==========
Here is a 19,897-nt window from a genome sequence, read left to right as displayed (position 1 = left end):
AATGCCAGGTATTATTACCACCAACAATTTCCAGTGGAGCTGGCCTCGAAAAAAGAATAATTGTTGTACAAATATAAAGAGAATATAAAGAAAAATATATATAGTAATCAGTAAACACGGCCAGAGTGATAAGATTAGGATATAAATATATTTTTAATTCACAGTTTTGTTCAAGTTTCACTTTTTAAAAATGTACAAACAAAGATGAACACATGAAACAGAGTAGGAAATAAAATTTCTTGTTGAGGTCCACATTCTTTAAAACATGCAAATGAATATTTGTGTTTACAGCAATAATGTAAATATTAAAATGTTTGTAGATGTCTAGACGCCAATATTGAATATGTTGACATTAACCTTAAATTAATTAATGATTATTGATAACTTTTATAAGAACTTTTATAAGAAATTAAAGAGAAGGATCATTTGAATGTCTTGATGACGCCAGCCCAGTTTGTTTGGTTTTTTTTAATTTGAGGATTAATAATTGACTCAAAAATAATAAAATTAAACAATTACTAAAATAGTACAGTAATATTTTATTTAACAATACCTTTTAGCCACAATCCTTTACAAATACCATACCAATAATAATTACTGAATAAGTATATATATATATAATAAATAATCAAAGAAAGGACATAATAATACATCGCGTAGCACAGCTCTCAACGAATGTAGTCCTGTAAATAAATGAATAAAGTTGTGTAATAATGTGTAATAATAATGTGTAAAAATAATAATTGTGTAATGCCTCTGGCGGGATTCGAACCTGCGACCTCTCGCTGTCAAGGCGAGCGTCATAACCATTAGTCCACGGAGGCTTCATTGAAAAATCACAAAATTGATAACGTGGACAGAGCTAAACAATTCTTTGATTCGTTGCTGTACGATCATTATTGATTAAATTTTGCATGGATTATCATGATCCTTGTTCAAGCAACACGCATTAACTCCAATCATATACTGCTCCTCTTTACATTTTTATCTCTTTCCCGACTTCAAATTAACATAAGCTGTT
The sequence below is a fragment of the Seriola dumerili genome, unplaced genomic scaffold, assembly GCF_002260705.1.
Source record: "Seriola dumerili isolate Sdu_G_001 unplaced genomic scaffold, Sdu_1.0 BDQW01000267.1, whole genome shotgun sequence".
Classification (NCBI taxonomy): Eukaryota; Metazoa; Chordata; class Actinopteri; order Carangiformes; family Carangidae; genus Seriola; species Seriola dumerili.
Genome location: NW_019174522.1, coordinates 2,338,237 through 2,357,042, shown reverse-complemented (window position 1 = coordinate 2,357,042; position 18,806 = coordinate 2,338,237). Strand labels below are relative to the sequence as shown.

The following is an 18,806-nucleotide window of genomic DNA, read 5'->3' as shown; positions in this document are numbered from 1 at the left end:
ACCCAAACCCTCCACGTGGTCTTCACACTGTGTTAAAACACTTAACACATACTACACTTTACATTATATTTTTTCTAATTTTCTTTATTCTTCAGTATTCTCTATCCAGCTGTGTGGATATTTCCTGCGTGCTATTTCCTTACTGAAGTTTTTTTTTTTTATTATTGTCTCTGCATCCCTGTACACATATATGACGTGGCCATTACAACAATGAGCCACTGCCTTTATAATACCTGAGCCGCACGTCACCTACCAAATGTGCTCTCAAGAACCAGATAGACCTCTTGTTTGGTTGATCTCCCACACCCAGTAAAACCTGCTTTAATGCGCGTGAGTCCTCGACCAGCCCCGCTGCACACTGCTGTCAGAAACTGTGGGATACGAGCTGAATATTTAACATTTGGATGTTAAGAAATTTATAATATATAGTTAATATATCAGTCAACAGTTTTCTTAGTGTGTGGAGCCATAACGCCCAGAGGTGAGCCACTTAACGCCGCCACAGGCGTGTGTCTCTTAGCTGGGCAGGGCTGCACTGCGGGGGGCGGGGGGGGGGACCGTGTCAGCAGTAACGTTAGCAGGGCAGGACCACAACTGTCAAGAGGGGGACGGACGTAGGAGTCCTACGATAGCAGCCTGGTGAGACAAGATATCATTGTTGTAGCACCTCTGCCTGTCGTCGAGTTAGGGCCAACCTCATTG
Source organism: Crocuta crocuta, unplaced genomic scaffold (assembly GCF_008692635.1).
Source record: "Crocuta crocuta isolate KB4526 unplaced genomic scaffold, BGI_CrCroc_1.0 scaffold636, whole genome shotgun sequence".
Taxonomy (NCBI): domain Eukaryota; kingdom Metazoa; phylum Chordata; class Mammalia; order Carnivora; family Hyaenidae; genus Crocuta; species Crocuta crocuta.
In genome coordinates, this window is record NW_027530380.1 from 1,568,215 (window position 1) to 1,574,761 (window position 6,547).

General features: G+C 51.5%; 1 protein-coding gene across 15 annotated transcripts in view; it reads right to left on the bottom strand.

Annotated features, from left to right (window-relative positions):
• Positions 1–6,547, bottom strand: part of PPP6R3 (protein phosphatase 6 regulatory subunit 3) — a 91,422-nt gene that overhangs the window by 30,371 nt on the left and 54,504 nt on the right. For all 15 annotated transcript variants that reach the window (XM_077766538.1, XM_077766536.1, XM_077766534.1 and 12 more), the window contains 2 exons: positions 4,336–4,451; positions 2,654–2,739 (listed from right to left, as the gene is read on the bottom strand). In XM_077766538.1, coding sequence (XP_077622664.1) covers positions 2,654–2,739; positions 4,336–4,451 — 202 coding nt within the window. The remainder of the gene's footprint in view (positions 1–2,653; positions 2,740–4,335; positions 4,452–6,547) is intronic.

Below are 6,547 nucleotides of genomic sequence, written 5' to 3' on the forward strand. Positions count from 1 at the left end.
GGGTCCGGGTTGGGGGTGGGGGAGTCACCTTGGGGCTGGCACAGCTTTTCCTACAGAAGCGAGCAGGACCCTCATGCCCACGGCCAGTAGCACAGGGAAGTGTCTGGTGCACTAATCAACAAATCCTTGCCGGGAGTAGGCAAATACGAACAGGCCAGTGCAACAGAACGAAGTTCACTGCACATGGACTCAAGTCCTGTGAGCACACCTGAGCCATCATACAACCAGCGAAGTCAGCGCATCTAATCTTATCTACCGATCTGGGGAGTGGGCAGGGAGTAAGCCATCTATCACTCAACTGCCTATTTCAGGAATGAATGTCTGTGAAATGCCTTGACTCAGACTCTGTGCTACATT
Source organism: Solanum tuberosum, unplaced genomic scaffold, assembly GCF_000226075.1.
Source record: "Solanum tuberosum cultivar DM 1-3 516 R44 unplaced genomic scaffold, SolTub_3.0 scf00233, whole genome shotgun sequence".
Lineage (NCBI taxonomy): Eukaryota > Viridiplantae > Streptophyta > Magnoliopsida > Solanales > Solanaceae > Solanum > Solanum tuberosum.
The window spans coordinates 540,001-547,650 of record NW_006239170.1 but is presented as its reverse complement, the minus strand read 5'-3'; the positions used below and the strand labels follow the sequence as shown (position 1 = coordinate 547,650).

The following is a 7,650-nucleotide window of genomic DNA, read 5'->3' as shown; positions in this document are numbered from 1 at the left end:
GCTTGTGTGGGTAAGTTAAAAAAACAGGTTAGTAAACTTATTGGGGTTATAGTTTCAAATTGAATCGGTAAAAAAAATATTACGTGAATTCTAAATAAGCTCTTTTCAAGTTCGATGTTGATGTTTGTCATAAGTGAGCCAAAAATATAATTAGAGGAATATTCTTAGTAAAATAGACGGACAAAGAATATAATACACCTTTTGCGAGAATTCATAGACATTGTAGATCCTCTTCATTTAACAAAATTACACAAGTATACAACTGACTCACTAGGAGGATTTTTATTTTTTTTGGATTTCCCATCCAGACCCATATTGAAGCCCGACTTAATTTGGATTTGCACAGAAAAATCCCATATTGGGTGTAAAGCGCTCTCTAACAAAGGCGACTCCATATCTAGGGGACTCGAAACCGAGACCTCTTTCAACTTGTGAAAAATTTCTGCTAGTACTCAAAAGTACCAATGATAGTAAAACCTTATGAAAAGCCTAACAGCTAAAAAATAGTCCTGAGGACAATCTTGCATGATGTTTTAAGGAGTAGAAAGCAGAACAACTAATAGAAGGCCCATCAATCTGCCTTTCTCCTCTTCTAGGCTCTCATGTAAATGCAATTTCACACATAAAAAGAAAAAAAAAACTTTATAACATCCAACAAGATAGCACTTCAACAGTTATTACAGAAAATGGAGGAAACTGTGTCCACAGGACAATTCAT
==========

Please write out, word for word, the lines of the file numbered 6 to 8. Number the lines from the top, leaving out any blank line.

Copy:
Genome location: NW_019174522.1, coordinates 2,338,237 through 2,357,042, shown reverse-complemented (window position 1 = coordinate 2,357,042; position 18,806 = coordinate 2,338,237). Strand labels below are relative to the sequence as shown.

The following is an 18,806-nucleotide window of genomic DNA, read 5'->3' as shown; positions in this document are numbered from 1 at the left end:
ACCCAAACCCTCCACGTGGTCTTCACACTGTGTTAAAACACTTAACACATACTACACTTTACATTATATTTTTTCTAATTTTCTTTATTCTTCAGTATTCTCTATCCAGCTGTGTGGATATTTCCTGCGTGCTATTTCCTTACTGAAGTTTTTTTTTTTTATTATTGTCTCTGCATCCCTGTACACATATATGACGTGGCCATTACAACAATGAGCCACTGCCTTTATAATACCTGAGCCGCACGTCACCTACCAAATGTGCTCTCAAGAACCAGATAGACCTCTTGTTTGGTTGATCTCCCACACCCAGTAAAACCTGCTTTAATGCGCGTGAGTCCTCGACCAGCCCCGCTGCACACTGCTGTCAGAAACTGTGGGATACGAGCTGAATATTTAACATTTGGATGTTAAGAAATTTATAATATATAGTTAATATATCAGTCAACAGTTTTCTTAGTGTGTGGAGCCATAACGCCCAGAGGTGAGCCACTTAACGCCGCCACAGGCGTGTGTCTCTTAGCTGGGCAGGGCTGCACTGCGGGGGGCGGGGGGGGGGACCGTGTCAGCAGTAACGTTAGCAGGGCAGGACCACAACTGTCAAGAGGGGGACGGACGTAGGAGTCCTACGATAGCAGCCTGGTGAGACAAGATATCATTGTTGTAGCACCTCTGCCTGTCGTCGAGTTAGGGCCAACCTCATTG